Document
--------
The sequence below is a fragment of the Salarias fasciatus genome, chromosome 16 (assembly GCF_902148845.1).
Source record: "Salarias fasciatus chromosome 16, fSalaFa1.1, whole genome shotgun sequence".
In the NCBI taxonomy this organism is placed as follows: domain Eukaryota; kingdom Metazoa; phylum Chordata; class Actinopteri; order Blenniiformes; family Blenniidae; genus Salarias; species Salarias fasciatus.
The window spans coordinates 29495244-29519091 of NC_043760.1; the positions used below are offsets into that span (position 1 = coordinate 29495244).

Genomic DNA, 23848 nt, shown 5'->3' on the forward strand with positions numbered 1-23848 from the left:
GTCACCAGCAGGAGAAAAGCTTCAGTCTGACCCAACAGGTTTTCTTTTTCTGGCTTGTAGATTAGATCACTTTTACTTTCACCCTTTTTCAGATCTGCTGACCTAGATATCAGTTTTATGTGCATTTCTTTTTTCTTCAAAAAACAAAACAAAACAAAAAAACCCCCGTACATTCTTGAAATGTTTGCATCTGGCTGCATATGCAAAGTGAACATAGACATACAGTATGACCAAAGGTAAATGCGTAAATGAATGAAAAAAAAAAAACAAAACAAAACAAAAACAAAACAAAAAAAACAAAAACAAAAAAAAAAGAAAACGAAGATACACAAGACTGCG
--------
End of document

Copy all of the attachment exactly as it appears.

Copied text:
The sequence below is a fragment of the Salarias fasciatus genome, chromosome 16 (assembly GCF_902148845.1).
Source record: "Salarias fasciatus chromosome 16, fSalaFa1.1, whole genome shotgun sequence".
In the NCBI taxonomy this organism is placed as follows: domain Eukaryota; kingdom Metazoa; phylum Chordata; class Actinopteri; order Blenniiformes; family Blenniidae; genus Salarias; species Salarias fasciatus.
The window spans coordinates 29495244-29519091 of NC_043760.1; the positions used below are offsets into that span (position 1 = coordinate 29495244).

Genomic DNA, 23848 nt, shown 5'->3' on the forward strand with positions numbered 1-23848 from the left:
GTCACCAGCAGGAGAAAAGCTTCAGTCTGACCCAACAGGTTTTCTTTTTCTGGCTTGTAGATTAGATCACTTTTACTTTCACCCTTTTTCAGATCTGCTGACCTAGATATCAGTTTTATGTGCATTTCTTTTTTCTTCAAAAAACAAAACAAAACAAAAAAACCCCCGTACATTCTTGAAATGTTTGCATCTGGCTGCATATGCAAAGTGAACATAGACATACAGTATGACCAAAGGTAAATGCGTAAATGAATGAAAAAAAAAAAACAAAACAAAACAAAAACAAAACAAAAAAAACAAAAACAAAAAAAAAAGAAAACGAAGATACACAAGACTGCG